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Unions say the strike by two million public sector workers could be the biggest walkout in decades, closing schools, halting public transit and forcing cancellations of medical appointments and surgeries.
Public workers in the UK are on strike over changes to their pensions, resulting in disruptions to public transit, closures of state schools and government offices, and cancellations of scheduled surgeries.
Unions say the strike could be the biggest walkout in decades, Agence France-Presse reported, with an estimated two million workers on strike. But the government says the number is less than expected.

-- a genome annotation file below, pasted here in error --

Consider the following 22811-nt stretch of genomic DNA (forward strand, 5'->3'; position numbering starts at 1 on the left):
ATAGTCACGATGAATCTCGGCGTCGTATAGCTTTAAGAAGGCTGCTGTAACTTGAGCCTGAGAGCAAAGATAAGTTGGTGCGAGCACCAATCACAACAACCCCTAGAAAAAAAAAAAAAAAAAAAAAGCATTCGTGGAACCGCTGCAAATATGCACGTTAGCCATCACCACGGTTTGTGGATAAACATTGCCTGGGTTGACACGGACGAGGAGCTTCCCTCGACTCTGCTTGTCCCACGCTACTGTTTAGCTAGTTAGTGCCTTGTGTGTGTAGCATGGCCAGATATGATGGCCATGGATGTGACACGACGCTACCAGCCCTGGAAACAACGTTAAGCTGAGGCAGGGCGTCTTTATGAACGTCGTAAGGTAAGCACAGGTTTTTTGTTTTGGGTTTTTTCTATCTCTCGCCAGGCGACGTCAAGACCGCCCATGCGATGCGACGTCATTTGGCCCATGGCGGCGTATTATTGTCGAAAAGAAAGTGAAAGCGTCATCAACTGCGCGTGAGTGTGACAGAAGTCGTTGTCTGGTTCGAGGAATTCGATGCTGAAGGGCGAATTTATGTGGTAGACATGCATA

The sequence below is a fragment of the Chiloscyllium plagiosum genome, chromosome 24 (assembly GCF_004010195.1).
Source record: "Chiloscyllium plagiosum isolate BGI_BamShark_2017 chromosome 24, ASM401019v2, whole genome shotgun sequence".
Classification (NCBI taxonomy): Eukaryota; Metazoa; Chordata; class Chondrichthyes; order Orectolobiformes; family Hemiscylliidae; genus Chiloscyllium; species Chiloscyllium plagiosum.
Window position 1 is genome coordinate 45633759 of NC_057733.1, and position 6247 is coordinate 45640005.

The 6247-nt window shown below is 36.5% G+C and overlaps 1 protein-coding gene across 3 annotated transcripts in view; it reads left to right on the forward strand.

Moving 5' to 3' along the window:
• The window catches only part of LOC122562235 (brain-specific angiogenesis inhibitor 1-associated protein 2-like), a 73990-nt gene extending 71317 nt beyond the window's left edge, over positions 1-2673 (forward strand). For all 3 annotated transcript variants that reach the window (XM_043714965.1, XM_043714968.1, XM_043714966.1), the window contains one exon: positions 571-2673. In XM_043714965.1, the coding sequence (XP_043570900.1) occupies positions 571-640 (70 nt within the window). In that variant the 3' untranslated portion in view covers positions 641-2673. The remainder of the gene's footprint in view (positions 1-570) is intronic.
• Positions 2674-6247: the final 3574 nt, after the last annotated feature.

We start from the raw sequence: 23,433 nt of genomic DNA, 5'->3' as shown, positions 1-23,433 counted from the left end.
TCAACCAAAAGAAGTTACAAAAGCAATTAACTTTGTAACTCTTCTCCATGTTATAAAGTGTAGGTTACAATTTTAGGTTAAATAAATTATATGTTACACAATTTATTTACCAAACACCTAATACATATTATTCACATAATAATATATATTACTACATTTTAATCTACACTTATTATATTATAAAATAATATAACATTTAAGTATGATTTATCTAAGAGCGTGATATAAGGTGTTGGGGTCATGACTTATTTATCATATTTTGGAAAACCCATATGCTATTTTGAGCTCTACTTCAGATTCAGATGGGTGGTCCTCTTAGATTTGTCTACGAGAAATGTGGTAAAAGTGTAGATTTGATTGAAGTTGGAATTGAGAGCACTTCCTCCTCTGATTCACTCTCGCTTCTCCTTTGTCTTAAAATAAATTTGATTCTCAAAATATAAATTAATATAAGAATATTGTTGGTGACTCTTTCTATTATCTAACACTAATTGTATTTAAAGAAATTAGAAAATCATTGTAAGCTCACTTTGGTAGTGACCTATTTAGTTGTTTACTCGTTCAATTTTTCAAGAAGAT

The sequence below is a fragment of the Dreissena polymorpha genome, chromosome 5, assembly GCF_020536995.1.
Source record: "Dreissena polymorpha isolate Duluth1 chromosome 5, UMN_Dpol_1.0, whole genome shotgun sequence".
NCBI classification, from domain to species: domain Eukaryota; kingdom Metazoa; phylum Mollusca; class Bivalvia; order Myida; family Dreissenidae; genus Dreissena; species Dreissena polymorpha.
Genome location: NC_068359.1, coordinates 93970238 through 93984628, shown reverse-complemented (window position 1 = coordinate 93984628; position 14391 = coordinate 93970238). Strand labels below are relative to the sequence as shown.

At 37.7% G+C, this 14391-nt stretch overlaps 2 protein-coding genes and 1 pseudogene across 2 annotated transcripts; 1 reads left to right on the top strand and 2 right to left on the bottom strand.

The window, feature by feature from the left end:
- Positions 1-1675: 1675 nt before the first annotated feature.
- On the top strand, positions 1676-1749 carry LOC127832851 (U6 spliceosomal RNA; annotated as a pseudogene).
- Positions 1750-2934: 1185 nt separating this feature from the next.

British Prime Minister David Cameron described the strike as a "damp squib," referring to an explosive that fails to go off because it is wet.
The strike is over planned government changes to pensions that would see public workers pay more and be employed for longer in order to earn their pensions.
More than half of England's 21,700 state schools were closed Wednesday, the BBC said. About 50 percent of schools in Northern Ireland were shut.
Thousands of medical appointments and routine surgeries were cancelled, according to the UK's National Health Service (NHS).
The BBC reported that in London, ambulances were only responding to "life-threatening emergencies."
Plane traffic at Britain's biggest airports, Heathow and Gatwick, was reportedly unaffected despite fears of long delays.